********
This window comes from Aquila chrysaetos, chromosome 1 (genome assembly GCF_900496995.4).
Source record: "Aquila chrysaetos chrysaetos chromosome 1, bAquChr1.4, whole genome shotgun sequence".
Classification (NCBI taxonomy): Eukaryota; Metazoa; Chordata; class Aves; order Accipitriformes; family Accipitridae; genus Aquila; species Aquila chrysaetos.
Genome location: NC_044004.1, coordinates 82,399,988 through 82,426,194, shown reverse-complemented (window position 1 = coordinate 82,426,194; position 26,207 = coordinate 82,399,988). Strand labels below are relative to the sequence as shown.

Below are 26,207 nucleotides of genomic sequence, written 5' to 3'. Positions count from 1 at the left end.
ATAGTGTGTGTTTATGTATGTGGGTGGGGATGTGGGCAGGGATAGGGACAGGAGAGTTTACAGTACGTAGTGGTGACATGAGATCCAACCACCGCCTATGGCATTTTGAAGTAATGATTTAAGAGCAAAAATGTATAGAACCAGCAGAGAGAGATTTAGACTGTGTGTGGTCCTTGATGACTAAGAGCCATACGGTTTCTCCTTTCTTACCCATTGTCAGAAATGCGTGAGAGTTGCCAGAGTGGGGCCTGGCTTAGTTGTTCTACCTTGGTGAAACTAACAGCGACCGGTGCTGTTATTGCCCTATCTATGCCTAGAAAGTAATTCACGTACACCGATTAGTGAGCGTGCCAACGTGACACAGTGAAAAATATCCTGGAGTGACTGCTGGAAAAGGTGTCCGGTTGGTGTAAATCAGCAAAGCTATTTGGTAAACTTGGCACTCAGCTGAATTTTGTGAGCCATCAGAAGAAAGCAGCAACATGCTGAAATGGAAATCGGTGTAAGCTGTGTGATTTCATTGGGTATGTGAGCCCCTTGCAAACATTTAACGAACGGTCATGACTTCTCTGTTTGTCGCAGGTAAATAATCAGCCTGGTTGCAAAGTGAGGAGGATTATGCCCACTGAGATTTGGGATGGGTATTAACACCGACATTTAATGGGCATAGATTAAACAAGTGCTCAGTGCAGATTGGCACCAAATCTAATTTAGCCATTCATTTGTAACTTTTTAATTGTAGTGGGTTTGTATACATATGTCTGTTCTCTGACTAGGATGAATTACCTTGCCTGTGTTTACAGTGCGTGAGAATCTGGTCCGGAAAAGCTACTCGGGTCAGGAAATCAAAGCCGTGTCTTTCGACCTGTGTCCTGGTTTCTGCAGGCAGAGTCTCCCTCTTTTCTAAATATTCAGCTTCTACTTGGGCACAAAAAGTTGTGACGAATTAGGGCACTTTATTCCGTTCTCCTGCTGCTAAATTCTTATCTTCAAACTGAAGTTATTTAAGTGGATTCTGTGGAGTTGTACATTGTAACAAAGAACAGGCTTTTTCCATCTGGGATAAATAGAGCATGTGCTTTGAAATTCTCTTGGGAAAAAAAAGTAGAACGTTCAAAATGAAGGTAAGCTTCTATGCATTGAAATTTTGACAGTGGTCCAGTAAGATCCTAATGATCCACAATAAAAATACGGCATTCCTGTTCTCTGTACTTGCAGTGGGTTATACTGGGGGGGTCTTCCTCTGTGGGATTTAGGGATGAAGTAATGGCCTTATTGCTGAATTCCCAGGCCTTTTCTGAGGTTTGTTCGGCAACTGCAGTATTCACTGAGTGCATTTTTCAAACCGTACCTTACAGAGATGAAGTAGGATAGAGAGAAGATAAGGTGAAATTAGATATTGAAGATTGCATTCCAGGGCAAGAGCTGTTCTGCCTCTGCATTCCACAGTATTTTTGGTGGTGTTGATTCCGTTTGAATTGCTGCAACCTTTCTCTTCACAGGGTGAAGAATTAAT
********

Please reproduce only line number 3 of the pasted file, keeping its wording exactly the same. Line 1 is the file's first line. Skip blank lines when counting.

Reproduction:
Classification (NCBI taxonomy): Eukaryota; Metazoa; Chordata; class Aves; order Accipitriformes; family Accipitridae; genus Aquila; species Aquila chrysaetos.